Cornwall LivingIssue #66
Whatever the weather
We place Ben Tunnicliffe Sennen Cove under our ‘Tried and tasted’ microscope.
While no one here at Cornwall Living would be found guilty of wishing time in the office away, it’s great to know that Friday evening is finally here, as J and I are headed to the far reaches of the Penwith peninsula to see if the rumblings are true about Ben Tunnicliffe Sennen Cove. Having already heard great things, and with the promise of a bit of rough weather to add to the evening’s atmosphere, we’ve booked a table for 7.30pm, to see what all the fuss is about.
“…we hardly exchange a word as we eat – silence usually indicative of a well-received plateful.”
We arrive in the car park and J’s Mercedes begins shuffling in the wind. It’s wet, the sea’s beginning to churn up the shoreline below and the wind is beginning to howl. It’s a proper Cornish evening. As we step inside the restaurant, however, we’re immediately warmed by its bright, well-lit décor; cheered by the smells drifting from the open-facing kitchen; welcomed by the smile of our waiter for the evening.
We take a seat and straight away my eyes are drawn to the kitchen. The chefs are busying themselves beneath the daily specials board, which announces the availability of the day’s gurnard starter and hake-fillet main. I’m tempted to go for the gurnard, but against the pan-seared scallops, which are served on medallions of hog’s pudding with a rich apple puree, there’s really no contest. Delicious. We also order a bottle of white, which promises to match beautifully with my pork confit main.
Once the appetizer plates have been cleared, we set to relaxing and taking in the décor. Due to its location, we knew the restaurant would be influenced by the prevalent surf scene in Sennen – after all, it’s one of the area’s best breaks – and it lives up to our expectations, with beautifully shaped long boards adorning the walls, and the light, airy space reverberating its coastal surroundings. Ben and wife Kinga are also keen to promote local artists, and the space is brought to life with vibrant, playful pieces of art, with pieces from Mat McIvor – the restaurant’s artist in residence. It feels how a beach restaurant should, with the added benefit of a menu designed by an award-winning, classically trained chef. Indeed, Ben’s accolades, which include a Michelin Star, were added to this year when the restaurant was awarded the Waitrose Good Food Guide 2017 and the Michelin Guide Great Britain and Ireland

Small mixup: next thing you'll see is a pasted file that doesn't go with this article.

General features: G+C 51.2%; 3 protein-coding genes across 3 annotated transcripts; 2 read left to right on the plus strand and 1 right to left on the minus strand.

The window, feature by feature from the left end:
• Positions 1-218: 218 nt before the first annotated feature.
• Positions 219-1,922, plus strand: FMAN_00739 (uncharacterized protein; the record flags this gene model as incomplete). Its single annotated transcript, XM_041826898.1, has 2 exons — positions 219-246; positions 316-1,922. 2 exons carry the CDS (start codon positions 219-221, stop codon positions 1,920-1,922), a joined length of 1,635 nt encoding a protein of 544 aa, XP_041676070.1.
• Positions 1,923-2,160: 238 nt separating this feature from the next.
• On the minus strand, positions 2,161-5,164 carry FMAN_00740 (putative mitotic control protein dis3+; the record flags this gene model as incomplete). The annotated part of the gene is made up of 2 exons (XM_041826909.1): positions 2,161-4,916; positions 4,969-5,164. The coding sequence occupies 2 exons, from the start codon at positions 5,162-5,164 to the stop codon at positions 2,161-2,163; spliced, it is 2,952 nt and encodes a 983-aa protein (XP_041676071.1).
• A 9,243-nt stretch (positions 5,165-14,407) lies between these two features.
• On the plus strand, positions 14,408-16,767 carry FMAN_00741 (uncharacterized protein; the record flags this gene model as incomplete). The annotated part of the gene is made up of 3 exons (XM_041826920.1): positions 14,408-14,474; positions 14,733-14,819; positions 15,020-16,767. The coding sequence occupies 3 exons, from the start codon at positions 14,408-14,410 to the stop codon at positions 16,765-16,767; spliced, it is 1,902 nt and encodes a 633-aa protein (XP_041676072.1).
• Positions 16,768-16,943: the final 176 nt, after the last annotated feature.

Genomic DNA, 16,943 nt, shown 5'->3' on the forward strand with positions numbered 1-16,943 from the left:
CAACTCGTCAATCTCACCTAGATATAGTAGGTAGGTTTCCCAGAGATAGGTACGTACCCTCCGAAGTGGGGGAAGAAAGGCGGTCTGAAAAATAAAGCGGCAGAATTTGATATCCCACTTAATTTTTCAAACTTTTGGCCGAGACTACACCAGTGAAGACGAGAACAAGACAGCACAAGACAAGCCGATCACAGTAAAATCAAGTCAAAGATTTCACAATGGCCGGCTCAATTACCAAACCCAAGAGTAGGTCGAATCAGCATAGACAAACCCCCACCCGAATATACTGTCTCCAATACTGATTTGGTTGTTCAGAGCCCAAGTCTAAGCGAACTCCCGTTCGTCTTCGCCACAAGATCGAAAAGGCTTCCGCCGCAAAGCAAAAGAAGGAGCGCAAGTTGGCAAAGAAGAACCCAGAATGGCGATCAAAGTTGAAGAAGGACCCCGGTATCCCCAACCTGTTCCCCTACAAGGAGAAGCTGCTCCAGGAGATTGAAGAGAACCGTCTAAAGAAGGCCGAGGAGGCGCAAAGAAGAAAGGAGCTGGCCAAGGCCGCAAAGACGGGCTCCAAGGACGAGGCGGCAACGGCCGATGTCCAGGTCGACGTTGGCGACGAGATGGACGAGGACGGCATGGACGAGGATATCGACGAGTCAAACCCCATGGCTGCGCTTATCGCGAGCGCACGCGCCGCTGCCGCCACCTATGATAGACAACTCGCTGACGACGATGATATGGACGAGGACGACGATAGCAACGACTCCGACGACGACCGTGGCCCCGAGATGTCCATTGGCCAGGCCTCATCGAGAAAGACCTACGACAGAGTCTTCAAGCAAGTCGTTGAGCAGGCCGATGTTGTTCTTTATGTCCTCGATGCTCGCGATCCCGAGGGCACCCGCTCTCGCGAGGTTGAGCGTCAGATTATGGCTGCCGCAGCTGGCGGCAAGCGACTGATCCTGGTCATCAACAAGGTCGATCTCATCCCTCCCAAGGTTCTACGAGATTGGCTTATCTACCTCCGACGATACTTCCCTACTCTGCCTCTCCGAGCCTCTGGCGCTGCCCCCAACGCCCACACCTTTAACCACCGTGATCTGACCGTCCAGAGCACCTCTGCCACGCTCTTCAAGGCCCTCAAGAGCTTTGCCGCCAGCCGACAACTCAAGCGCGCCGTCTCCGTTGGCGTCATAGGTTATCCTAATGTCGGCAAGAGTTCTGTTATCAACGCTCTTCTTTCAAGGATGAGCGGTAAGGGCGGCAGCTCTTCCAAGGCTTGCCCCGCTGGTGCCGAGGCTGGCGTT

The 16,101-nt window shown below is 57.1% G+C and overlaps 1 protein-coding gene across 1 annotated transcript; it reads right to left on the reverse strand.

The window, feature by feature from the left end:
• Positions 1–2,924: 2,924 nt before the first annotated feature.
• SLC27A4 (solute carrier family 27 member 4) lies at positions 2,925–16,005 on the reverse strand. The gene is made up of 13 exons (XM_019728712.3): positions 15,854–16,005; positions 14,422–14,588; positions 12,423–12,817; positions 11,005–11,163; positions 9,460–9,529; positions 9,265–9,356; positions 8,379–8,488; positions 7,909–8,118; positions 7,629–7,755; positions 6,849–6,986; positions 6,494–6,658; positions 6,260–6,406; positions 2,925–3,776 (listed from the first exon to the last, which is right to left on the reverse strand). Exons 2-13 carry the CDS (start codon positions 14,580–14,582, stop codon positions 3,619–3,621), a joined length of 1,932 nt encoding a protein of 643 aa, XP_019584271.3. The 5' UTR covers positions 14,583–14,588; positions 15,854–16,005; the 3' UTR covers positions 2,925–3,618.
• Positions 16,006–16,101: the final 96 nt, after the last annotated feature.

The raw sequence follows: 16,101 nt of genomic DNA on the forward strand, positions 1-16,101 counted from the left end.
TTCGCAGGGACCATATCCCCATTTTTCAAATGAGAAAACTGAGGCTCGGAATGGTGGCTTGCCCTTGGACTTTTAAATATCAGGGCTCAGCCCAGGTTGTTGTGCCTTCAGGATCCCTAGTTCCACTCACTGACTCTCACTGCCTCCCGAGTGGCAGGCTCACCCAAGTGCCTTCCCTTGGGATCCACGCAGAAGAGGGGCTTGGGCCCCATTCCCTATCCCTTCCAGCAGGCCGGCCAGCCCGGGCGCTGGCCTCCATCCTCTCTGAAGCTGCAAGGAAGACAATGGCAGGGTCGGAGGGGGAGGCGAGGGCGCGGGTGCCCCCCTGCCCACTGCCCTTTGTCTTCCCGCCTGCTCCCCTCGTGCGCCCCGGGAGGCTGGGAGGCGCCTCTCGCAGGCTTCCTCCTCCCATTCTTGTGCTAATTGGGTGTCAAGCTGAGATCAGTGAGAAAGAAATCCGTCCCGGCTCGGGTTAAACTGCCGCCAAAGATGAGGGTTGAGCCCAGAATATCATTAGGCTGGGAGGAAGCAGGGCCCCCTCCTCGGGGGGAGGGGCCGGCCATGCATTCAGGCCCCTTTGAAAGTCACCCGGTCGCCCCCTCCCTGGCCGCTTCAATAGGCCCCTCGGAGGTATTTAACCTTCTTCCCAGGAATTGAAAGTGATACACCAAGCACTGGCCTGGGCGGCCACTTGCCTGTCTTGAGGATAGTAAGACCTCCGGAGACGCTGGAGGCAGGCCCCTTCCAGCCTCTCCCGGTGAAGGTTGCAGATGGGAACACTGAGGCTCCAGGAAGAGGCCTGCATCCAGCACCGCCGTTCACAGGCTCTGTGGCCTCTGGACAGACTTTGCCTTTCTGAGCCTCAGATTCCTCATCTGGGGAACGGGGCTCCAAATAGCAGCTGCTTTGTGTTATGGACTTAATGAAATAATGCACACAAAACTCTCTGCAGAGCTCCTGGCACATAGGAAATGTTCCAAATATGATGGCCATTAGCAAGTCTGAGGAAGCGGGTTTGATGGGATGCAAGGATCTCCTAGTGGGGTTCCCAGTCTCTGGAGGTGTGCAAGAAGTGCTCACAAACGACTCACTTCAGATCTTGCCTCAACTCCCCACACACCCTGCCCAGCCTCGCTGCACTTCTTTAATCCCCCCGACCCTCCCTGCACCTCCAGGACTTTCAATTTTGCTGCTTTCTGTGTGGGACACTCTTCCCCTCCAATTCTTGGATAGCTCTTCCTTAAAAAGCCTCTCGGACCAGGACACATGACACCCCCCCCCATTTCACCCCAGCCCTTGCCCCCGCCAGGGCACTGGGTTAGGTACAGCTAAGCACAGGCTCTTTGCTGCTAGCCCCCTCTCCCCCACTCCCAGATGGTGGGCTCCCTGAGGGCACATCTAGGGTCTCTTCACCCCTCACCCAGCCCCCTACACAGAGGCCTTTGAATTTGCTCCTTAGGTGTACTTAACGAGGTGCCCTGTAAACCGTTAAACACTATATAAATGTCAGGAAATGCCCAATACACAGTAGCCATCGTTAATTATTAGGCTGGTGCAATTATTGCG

The mains arrive, and the presentation, as with the starter, is spot on. They taste even better than they look, and we hardly exchange a word as we eat – silence usually indicative of a well-received plateful. My pork, served on a bed of creamed potato with braised celery, cider apples and grain mustard is so tender that it simply falls apart, while J can’t believe how well her steak’s cooked!
Together, over the last couple of years, we’ve explored some fantastic locations, and we’ve eaten some exceptional food, too, but in Ben Tunnicliffe we’ve found a restaurant that combines the two. Indeed, it’s a shame that we arrived in the dark, as being able to look over the sea that we know is less than a stone’s throw away would truly be the icing on the cake. Instead, to satisfy that sweet tooth, we round the meal off with dessert – for me, chocolate fondant with tipsy prunes and prune and Armagnac ice cream, for J, warm almond and pistachio cake, with poached quince and amaretto cheesecake cream.
I finish my water, J the wine, before thanking our accommodating waiter and stepping outside. Our cheeks flush in the cold, and I feel myself revitalised by the rush of Atlantic wind. By the time we climb into the car and strap in for the ride home, we feel relaxed, ready for the weekend ahead. If only every Friday ended like this!
"...we hardly exchange a word as we eat - silence usually indicative of a well-received plateful."